Well, we just need to let Jesus be Jesus and then let Him do what He does. Do you see what I just did there? I took the emphasis off of you and me and put it on Jesus. That’s always the solution to most every thing, isn’t it? Yes church, we must remember that worship, our worship of God is simply our response to what He has done and is doing right now for us! This is what we call Divine Service; God’s service amongst and within us; His work of dealing with our sins as individuals and as a congregation.

In our Epistle lesson, St. Peter used his mountaintop experience and the Word of God he heard that day, as a way to guide both his life and ours’ every day as we live not on the mountain top but in the valleys.

The greatest growth in the apostle’s lives did not take place on the mountaintop, but instead it took place on the way to a garden and a rocky hill. The vision of Moses and Elijah is not what shaped the three, but instead it was the three years they spent with Jesus listening to His Word; the very Word that would predict His own betrayal and death; it would lead them to the Garden of Gethsemane where He was arrested and then to Golgotha where they witnessed their Savior’s death upon a cross. It was not Jesus on the Mount of Transfiguration that impacted them eternally but instead, it was His death, resurrection and ascension into heaven, which confirmed that “truly He was the Son of God” for them and for the world.

The day Jesus was crucified, that hill where they planted His cross became the highest mountain in the world, because it reached heaven for us. Jesus did not go up that hill to pray, but he did pray, he prayed for you: “Father forgive them for they know not what they do.” You see friends; the experience at the Mt. of Transfiguration is inferior to the experience at Calvary’s holy hill, because it is only at Calvary where you receive forgiveness of sins.

Peter and the boys missed the obvious. They were awed by Jesus’ glory, because He was their man, the Messiah who would be their champion by righting all wrongs. They were so excited about what they thought Jesus would do that they missed what God had already done. There standing with Jesus, were Moses and Elijah shining in the same glory as Jesus. Moses the great teacher who brought us God’s law, was listening to Jesus. Elijah, the great prophet who was taken up to heaven in bodily form, was listening too. What did it all mean? Only Jesus could explain it; and to make sure that they would one day understand, God’s Divine Service kicked into action again. Moses and Elijah disappeared within a dense cloud of God’s glory and the voice of the Father announced: “This is my beloved Son; listen to Him.”

How does our worship go wrong?

It happens when we shut down our hearts and minds to the message in exchange for the experience; when we allow Jesus Word to become secondary to the experience. How does God make things right? By taking our focus off of the experience and putting it back onto the Word, this Word: “Jesus is My beloved Son, my elected One; LISTEN TO HIM!”
The truth is, without the Word of God speaking to us, there can be no experience. What is the experience? Dying and living and living and dying. In the Word you hear God’s law make demands that you can never meet; this is a Word that terrifies you, because you are a sinner standing in the middle of God’s perfect and blinding glory, and the result is your death, the death of your glory.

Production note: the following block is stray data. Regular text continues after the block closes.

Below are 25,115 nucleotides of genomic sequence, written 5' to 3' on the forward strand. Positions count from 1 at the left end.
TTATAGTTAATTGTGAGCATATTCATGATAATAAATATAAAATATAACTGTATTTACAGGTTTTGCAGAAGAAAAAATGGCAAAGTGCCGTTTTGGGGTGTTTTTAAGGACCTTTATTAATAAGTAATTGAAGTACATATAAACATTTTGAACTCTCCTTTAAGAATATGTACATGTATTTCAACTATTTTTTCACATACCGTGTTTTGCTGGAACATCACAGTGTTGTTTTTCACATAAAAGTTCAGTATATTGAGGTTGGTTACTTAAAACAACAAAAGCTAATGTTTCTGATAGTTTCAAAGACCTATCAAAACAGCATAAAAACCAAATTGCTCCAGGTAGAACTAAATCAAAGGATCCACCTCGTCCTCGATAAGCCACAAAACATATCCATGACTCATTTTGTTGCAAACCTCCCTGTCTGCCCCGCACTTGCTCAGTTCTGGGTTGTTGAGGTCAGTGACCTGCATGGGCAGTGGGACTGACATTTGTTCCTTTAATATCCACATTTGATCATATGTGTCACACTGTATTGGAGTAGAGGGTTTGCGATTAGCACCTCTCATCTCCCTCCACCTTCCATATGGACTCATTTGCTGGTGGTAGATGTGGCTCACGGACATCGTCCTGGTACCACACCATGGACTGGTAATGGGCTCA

In the gospel of Jesus Christ, the good news about His life, death, resurrection, and ascension, you hear about a loving God who came to you, to take away your sins; the result is new life, a life free of condemnation and full of God’s love. In this good news you are taught that Jesus walked the painful way to the cross for you; He suffered and died to pay for your sins. In His death He conquered not just your sin and the devil, but also your own death. In His death and resurrection, all things can be made new again, even you!

In your baptism, Jesus brought you into His glory by drowning and destroying your old sinful nature and by bringing you into the cloud of His divine presence. In your baptism He chose you and He cleansed you. And what He cleanses, He also molds and changes. What He molds, He fills. And what He fills, He uses. So now, you live! Every day you choose to live for God as you put to death your old sinful and self-serving nature; you live for God and you live for others!

When the light show is over and the glory cloud vanishes, there is no one but you and Jesus, but not the bright as the sun Jesus, but the flesh and blood Jesus. He’s the one who moves around in this world of sin, loving, suffering and dying for sinners. He’s the One who speaks to them and through His Word makes them saints. How does He do that? Through the proclamation of His church… through you and me!

Remember in our gospel reading when He told the three not to say a word to anyone about what they had seen until He had risen from the dead? Well that time has come and gone. In case you haven’t noticed, everyone who knows is telling anyone who doesn’t what Jesus life, death, resurrection and ascension means… it means the forgiveness of all sins and eternal life! But you can only share that message if you are willing to come down off of the mountain top of worship and go out into the real world where there are real sinful and hurting people, dying without knowing Jesus. The exciting part about all of this is the fact that God wants to reach them through you!

So, until we meet again next Sunday for our next encounter with God’s divine service and our next foretaste of the glory to come, may He forever lead and guide you by the Word of Jesus Christ, our Lord and Savior… AMEN!

The Lord’s Prayer-Part 5

Thursday, April 7th, 2011

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Rev. Brian Henderson-Pastor, Trinity Lutheran Church, San Diego, CA
Midweek Lent Message
April 6, 2011